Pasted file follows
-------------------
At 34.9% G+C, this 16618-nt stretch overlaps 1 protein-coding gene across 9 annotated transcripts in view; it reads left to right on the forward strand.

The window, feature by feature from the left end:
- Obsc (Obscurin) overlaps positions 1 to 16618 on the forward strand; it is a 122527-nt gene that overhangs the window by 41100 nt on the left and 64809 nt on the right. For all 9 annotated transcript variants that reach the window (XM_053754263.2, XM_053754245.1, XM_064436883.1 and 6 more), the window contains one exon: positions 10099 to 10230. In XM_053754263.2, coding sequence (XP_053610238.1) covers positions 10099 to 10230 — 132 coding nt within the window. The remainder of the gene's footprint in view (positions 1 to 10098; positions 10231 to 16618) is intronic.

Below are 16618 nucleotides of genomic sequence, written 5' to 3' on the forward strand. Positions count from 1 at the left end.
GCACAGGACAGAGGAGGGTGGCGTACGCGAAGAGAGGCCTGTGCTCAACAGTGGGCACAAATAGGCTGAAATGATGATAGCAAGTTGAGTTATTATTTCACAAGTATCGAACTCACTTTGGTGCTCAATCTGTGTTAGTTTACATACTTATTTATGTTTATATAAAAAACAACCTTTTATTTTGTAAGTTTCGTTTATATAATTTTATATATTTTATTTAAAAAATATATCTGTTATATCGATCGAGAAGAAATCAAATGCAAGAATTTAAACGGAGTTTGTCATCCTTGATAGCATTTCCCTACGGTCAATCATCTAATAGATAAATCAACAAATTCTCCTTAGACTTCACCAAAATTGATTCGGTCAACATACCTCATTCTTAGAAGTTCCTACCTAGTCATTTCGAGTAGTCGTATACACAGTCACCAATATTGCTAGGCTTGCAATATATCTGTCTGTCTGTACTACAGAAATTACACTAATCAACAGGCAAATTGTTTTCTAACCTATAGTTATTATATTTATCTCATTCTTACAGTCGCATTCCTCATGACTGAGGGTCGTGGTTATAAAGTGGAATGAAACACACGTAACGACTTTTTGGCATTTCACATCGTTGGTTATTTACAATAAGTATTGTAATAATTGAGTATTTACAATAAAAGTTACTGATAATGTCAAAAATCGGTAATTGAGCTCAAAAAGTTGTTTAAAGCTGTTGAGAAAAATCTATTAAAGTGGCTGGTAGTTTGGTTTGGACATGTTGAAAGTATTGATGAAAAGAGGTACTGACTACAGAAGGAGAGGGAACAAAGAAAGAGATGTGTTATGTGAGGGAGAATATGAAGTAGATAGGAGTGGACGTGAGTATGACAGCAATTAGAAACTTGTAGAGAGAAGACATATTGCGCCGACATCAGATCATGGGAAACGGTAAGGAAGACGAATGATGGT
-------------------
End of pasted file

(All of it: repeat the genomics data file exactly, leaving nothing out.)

At 34.9% G+C, this 16618-nt stretch overlaps 1 protein-coding gene across 9 annotated transcripts in view; it reads left to right on the forward strand.

The window, feature by feature from the left end:
- Obsc (Obscurin) overlaps positions 1 to 16618 on the forward strand; it is a 122527-nt gene that overhangs the window by 41100 nt on the left and 64809 nt on the right. For all 9 annotated transcript variants that reach the window (XM_053754263.2, XM_053754245.1, XM_064436883.1 and 6 more), the window contains one exon: positions 10099 to 10230. In XM_053754263.2, coding sequence (XP_053610238.1) covers positions 10099 to 10230 — 132 coding nt within the window. The remainder of the gene's footprint in view (positions 1 to 10098; positions 10231 to 16618) is intronic.

Below are 16618 nucleotides of genomic sequence, written 5' to 3' on the forward strand. Positions count from 1 at the left end.
GCACAGGACAGAGGAGGGTGGCGTACGCGAAGAGAGGCCTGTGCTCAACAGTGGGCACAAATAGGCTGAAATGATGATAGCAAGTTGAGTTATTATTTCACAAGTATCGAACTCACTTTGGTGCTCAATCTGTGTTAGTTTACATACTTATTTATGTTTATATAAAAAACAACCTTTTATTTTGTAAGTTTCGTTTATATAATTTTATATATTTTATTTAAAAAATATATCTGTTATATCGATCGAGAAGAAATCAAATGCAAGAATTTAAACGGAGTTTGTCATCCTTGATAGCATTTCCCTACGGTCAATCATCTAATAGATAAATCAACAAATTCTCCTTAGACTTCACCAAAATTGATTCGGTCAACATACCTCATTCTTAGAAGTTCCTACCTAGTCATTTCGAGTAGTCGTATACACAGTCACCAATATTGCTAGGCTTGCAATATATCTGTCTGTCTGTACTACAGAAATTACACTAATCAACAGGCAAATTGTTTTCTAACCTATAGTTATTATATTTATCTCATTCTTACAGTCGCATTCCTCATGACTGAGGGTCGTGGTTATAAAGTGGAATGAAACACACGTAACGACTTTTTGGCATTTCACATCGTTGGTTATTTACAATAAGTATTGTAATAATTGAGTATTTACAATAAAAGTTACTGATAATGTCAAAAATCGGTAATTGAGCTCAAAAAGTTGTTTAAAGCTGTTGAGAAAAATCTATTAAAGTGGCTGGTAGTTTGGTTTGGACATGTTGAAAGTATTGATGAAAAGAGGTACTGACTACAGAAGGAGAGGGAACAAAGAAAGAGATGTGTTATGTGAGGGAGAATATGAAGTAGATAGGAGTGGACGTGAGTATGACAGCAATTAGAAACTTGTAGAGAGAAGACATATTGCGCCGACATCAGATCATGGGAAACGGTAAGGAAGACGAATGATGGT